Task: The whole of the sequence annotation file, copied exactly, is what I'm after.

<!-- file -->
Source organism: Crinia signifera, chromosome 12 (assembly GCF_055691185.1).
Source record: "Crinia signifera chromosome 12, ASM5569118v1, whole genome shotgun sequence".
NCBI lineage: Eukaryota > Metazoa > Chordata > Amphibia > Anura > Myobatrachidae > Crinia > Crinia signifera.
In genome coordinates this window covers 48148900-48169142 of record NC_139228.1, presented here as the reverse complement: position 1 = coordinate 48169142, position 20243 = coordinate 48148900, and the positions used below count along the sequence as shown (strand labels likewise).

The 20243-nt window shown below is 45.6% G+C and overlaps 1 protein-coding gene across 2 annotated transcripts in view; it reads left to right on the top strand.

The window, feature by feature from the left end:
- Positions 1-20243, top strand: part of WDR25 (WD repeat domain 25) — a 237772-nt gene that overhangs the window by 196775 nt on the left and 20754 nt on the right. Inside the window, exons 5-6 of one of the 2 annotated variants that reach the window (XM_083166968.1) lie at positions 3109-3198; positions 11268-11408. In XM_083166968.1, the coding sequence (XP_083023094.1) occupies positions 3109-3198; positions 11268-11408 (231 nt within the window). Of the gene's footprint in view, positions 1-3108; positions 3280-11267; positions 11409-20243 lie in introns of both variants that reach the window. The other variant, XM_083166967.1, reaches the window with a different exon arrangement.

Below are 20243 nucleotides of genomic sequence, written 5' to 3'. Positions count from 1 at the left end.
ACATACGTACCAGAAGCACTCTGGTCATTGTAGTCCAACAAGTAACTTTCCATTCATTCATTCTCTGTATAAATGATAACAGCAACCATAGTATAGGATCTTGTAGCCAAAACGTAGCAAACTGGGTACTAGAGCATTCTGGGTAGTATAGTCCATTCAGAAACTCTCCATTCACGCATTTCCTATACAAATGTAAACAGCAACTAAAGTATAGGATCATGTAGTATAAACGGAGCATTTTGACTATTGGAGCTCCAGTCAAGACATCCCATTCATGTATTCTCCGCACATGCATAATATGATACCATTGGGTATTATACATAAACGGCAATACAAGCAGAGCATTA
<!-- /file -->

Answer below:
Source organism: Crinia signifera, chromosome 12 (assembly GCF_055691185.1).
Source record: "Crinia signifera chromosome 12, ASM5569118v1, whole genome shotgun sequence".
NCBI lineage: Eukaryota > Metazoa > Chordata > Amphibia > Anura > Myobatrachidae > Crinia > Crinia signifera.
In genome coordinates this window covers 48148900-48169142 of record NC_139228.1, presented here as the reverse complement: position 1 = coordinate 48169142, position 20243 = coordinate 48148900, and the positions used below count along the sequence as shown (strand labels likewise).

The 20243-nt window shown below is 45.6% G+C and overlaps 1 protein-coding gene across 2 annotated transcripts in view; it reads left to right on the top strand.

The window, feature by feature from the left end:
- Positions 1-20243, top strand: part of WDR25 (WD repeat domain 25) — a 237772-nt gene that overhangs the window by 196775 nt on the left and 20754 nt on the right. Inside the window, exons 5-6 of one of the 2 annotated variants that reach the window (XM_083166968.1) lie at positions 3109-3198; positions 11268-11408. In XM_083166968.1, the coding sequence (XP_083023094.1) occupies positions 3109-3198; positions 11268-11408 (231 nt within the window). Of the gene's footprint in view, positions 1-3108; positions 3280-11267; positions 11409-20243 lie in introns of both variants that reach the window. The other variant, XM_083166967.1, reaches the window with a different exon arrangement.

Below are 20243 nucleotides of genomic sequence, written 5' to 3'. Positions count from 1 at the left end.
ACATACGTACCAGAAGCACTCTGGTCATTGTAGTCCAACAAGTAACTTTCCATTCATTCATTCTCTGTATAAATGATAACAGCAACCATAGTATAGGATCTTGTAGCCAAAACGTAGCAAACTGGGTACTAGAGCATTCTGGGTAGTATAGTCCATTCAGAAACTCTCCATTCACGCATTTCCTATACAAATGTAAACAGCAACTAAAGTATAGGATCATGTAGTATAAACGGAGCATTTTGACTATTGGAGCTCCAGTCAAGACATCCCATTCATGTATTCTCCGCACATGCATAATATGATACCATTGGGTATTATACATAAACGGCAATACAAGCAGAGCATTA